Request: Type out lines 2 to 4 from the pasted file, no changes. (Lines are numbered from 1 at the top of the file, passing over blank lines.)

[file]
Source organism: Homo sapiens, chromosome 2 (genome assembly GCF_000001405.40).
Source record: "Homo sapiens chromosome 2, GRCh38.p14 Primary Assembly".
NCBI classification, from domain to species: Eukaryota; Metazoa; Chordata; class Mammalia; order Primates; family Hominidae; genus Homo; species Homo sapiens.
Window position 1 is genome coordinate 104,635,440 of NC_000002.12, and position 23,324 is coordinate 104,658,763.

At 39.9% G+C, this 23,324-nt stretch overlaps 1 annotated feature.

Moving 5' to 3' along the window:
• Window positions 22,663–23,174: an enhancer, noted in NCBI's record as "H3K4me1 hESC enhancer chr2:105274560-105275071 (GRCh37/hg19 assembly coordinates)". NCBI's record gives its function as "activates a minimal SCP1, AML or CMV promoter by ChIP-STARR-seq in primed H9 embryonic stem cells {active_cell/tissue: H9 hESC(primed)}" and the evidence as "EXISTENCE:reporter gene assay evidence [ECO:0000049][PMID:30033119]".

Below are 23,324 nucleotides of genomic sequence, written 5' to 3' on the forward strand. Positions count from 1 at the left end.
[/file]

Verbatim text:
Source record: "Homo sapiens chromosome 2, GRCh38.p14 Primary Assembly".
NCBI classification, from domain to species: Eukaryota; Metazoa; Chordata; class Mammalia; order Primates; family Hominidae; genus Homo; species Homo sapiens.
Window position 1 is genome coordinate 104,635,440 of NC_000002.12, and position 23,324 is coordinate 104,658,763.